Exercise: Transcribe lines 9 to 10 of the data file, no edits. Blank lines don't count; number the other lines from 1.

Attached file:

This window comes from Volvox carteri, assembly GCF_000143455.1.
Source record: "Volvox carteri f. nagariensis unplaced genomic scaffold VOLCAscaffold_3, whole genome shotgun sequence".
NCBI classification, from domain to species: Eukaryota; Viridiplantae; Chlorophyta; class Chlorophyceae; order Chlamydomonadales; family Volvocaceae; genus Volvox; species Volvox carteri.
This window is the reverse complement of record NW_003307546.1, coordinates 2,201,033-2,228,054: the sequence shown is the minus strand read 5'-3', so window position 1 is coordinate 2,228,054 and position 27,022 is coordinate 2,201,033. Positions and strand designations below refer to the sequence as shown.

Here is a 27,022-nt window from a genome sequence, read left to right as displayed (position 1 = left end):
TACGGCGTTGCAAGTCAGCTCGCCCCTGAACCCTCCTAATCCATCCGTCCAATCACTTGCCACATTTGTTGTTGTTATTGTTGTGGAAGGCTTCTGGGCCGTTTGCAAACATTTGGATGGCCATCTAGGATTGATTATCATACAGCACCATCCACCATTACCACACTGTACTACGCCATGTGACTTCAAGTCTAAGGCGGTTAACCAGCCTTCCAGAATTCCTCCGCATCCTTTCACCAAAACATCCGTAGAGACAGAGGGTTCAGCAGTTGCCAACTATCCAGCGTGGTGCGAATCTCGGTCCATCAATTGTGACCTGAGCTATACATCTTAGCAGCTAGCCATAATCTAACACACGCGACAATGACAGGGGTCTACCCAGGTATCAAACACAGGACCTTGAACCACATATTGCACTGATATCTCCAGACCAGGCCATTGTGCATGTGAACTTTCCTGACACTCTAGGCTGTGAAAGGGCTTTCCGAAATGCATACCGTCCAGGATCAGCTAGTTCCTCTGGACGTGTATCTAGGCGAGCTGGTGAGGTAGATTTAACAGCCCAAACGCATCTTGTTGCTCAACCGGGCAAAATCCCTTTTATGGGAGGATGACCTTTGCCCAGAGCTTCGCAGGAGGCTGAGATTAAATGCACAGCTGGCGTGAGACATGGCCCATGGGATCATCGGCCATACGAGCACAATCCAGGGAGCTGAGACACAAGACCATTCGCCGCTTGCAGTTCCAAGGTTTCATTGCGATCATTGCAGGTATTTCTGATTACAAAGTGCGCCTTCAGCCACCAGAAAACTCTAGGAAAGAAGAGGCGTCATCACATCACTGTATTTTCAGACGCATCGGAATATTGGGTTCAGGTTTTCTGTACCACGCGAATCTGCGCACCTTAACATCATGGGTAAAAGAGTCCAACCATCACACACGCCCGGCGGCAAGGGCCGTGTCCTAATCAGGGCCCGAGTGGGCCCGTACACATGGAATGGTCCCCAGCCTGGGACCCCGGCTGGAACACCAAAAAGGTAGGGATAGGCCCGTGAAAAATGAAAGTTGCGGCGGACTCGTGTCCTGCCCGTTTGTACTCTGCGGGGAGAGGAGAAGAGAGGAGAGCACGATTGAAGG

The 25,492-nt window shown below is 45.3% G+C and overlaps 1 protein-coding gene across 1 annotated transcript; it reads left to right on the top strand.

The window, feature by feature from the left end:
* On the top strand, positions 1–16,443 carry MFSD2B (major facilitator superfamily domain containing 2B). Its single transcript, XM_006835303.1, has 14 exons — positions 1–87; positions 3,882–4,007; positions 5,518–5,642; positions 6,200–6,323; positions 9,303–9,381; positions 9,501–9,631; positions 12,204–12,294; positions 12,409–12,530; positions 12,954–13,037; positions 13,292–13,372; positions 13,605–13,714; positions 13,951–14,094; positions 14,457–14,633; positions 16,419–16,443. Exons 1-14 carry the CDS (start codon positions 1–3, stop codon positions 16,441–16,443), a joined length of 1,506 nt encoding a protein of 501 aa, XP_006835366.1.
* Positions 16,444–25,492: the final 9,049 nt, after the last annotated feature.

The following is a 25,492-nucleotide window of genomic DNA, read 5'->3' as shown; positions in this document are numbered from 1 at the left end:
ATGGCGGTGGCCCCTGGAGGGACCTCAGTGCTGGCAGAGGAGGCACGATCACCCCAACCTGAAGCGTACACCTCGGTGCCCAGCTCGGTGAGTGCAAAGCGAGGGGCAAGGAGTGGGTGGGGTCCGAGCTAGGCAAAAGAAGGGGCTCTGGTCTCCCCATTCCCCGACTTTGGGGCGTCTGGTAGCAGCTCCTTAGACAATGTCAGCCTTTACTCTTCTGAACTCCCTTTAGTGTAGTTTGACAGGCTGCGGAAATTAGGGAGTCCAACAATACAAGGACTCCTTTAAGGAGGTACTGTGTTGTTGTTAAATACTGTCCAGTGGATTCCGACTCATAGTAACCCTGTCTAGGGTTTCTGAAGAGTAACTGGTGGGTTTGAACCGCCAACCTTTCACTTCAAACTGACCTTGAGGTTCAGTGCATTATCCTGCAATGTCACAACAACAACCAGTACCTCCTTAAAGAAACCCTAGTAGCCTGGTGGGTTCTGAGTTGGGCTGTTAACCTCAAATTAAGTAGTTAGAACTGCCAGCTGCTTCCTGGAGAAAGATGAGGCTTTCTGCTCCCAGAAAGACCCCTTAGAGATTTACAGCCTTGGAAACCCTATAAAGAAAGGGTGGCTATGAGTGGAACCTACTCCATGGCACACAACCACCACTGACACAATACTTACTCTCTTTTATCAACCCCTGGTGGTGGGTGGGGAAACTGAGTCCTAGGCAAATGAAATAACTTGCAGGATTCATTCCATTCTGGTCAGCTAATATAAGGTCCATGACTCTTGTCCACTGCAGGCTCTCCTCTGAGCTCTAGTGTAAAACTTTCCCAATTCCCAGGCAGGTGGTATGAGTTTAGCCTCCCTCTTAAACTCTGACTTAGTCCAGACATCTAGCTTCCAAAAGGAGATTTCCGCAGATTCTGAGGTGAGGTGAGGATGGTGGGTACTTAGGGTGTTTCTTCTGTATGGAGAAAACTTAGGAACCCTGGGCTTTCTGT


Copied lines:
* On the top strand, positions 1–16,443 carry MFSD2B (major facilitator superfamily domain containing 2B). Its single transcript, XM_006835303.1, has 14 exons — positions 1–87; positions 3,882–4,007; positions 5,518–5,642; positions 6,200–6,323; positions 9,303–9,381; positions 9,501–9,631; positions 12,204–12,294; positions 12,409–12,530; positions 12,954–13,037; positions 13,292–13,372; positions 13,605–13,714; positions 13,951–14,094; positions 14,457–14,633; positions 16,419–16,443. Exons 1-14 carry the CDS (start codon positions 1–3, stop codon positions 16,441–16,443), a joined length of 1,506 nt encoding a protein of 501 aa, XP_006835366.1.
* Positions 16,444–25,492: the final 9,049 nt, after the last annotated feature.